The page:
Philomena shook her head dumbly, unsure of where this might be leading.

“Then allow me to lighten your darkness,” continued Buer. “In the late fifteenth century there lived, in the city of Florence, a Dominican friar, named Girolamo Savonarola. Savonarola feared beauty, for he considered art, books, mirrors, cosmetics, perfumes, indeed, almost anything that made life bearable, to be sinful.  That would have been fine, had he kept his opinions to himself. Unfortunately, he managed to persuade the citizens of Florence that, in allowing anything remotely beautiful to exist, they would be damning themselves for eternity. Rubbish of course, but they were driven by fear, and on Shrove Tuesday, in the year 1497, they built a great fire and destroyed every worthwhile thing of beauty that they could lay their hands on… and that was unforgiveable.”

“But what has that got to do with Durosimi O’Stoat?” asked Philomena.

“Because he is no better than Girolamo Savonarola,” replied Buer. “I have seen into his mind. He fears you, and because of that he wishes to destroy you.”

“Ah, go on… why would anyone be scared of me,” laughed Philomena, nervously.  Before she could say another word, Buer held up a beautifully manicured hand to silence her.

“Because you are powerful. Far more powerful than Durosimi O’Stoat could ever be.”

Philomena said nothing. Both John Dee and the ghost of Granny Bucket had told her the same thing, and it made her feel uncomfortable. She wanted to change the subject.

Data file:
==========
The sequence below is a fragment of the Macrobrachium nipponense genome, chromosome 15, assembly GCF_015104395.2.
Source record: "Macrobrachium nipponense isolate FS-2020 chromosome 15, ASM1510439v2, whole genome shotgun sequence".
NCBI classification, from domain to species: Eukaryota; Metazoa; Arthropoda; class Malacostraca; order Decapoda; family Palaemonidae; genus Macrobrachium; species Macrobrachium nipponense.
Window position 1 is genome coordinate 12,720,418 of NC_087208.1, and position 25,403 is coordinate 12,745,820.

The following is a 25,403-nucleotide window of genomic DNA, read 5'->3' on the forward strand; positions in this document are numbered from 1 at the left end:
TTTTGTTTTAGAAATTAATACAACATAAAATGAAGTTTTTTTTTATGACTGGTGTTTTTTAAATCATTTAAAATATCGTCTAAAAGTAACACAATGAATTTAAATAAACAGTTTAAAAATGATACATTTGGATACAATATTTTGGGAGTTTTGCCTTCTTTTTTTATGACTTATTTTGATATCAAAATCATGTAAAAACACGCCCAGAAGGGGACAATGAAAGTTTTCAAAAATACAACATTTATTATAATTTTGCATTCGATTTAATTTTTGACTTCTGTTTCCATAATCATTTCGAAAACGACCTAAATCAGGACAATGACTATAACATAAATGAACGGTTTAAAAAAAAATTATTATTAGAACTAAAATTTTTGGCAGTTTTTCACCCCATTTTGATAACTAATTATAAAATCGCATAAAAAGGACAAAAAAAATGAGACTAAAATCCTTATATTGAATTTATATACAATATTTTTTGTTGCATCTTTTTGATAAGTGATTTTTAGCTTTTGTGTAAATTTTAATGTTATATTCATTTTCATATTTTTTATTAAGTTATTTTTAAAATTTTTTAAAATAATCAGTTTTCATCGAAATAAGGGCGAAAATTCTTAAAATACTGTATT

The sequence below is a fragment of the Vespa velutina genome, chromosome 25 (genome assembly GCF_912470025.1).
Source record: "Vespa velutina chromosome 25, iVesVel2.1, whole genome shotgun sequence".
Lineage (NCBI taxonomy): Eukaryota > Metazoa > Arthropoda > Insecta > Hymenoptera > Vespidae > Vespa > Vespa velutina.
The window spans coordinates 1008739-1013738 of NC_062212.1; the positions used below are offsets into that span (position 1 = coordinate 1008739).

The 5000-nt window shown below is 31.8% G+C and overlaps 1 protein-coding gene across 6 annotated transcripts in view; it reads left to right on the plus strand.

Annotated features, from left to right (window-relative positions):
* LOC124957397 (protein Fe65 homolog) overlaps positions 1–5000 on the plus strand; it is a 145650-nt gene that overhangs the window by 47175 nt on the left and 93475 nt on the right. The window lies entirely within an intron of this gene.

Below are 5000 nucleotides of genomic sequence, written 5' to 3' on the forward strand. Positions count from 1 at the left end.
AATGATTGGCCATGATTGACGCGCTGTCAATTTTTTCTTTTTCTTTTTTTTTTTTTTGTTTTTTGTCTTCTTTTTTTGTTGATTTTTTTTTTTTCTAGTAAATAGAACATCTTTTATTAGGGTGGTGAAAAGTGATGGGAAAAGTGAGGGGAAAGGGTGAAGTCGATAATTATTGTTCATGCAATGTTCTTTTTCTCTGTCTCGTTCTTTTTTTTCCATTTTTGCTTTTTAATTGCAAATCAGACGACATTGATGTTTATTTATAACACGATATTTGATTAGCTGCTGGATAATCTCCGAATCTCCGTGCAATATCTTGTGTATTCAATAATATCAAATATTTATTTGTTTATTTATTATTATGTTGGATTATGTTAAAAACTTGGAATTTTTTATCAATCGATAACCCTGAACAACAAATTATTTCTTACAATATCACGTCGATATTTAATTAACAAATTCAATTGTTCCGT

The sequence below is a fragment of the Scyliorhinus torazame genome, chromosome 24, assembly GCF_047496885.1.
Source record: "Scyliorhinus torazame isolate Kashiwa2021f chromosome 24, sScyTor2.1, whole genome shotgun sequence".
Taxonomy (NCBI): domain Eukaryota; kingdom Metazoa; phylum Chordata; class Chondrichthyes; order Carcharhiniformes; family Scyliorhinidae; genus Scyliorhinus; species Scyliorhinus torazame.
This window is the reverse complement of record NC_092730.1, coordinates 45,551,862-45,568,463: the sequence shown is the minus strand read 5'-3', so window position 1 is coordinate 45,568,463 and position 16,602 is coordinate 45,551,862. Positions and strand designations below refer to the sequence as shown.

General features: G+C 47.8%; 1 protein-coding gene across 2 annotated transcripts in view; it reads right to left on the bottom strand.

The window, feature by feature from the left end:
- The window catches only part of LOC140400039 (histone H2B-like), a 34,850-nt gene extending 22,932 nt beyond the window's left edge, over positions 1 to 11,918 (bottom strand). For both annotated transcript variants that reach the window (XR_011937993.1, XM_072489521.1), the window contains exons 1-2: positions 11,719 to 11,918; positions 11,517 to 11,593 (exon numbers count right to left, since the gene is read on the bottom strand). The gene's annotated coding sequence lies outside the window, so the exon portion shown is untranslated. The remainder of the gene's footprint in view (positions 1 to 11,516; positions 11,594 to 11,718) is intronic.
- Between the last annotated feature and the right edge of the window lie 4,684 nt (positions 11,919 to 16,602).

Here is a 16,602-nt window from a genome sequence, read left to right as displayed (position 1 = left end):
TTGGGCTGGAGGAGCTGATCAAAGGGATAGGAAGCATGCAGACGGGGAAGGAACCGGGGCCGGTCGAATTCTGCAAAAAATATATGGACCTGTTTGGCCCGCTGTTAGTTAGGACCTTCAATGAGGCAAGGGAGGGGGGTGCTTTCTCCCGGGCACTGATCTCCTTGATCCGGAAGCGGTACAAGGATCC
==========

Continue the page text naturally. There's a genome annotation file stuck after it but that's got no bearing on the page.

“So, what happened to old Girolamo?” she asked, quietly congratulating herself that she had remembered the friar’s name.

“I hated what he had caused,” said Buer, “so all it took was for me to murmur some chosen words into a few sanctimonious ears, and little more than a year after The Bonfire of the Vanities, Friar Girolamo, along with two of his closest supporters, were fuel on their own bonfires.” He gave Philomena a long, hard look. “When O’Stoat learns that I have no appetite to consume your body or soul, he will, most likely, try to turn the islanders against you. Before that happens, I will deal with him as I did the friar.”

“No,” cried Philomena, horrified. “I can’t have that on my conscience. Anyway, you said that you’re a demon. Surely, you approve of people being evil?”

“My dear young lady,” smiled Buer, “that is a very mediaeval attitude, if you don’t mind me saying. Anyway – I did not say that I am a demon, they are completely different to my race. I am a Daemon. Any ancient Greek schoolboy would tell you that I am no more, or less, than a supernatural spirit. While I admit, I can rarely be described as being on the side of the angels – if indeed, such creatures exist – I am certainly not on the side of evil. I will punish as I see fit and somewhat enjoy terrifying the pious when I don some of my various, less comely, forms; but no, on balance, few would call me evil.”

From seemingly nowhere, a mist arose and began to swirl around the room. A startled Philomena looked about her, and the vision of the elegant daemon in Pandæmonium began to fade; she was once more in the kitchen of The Squid and Teapot, staring into a bowl of water, which glowed golden as sunlight. Philomena’s heart missed a beat as, alarmingly, the terrifying image of an angry lion’s head with blazing red eyes appeared upon its surface.

“If you do not wish for my help, then learn your craft, and learn it quickly, Philomena Bucket”

It was the voice of Buer that spoke in her head.

Suddenly the spell was broken by an agitated John Dee, bursting into the kitchen.

“I’m giving up scrying, it does not work for me anymore. Mistress Bucket,” he blurted, twirling his beard in anguish. “I am in dire danger and know not how to extricate myself if I cannot find the key to the Underland. Please, Mistress Bucket – I implore you – I desperately need your help!”

To be continued…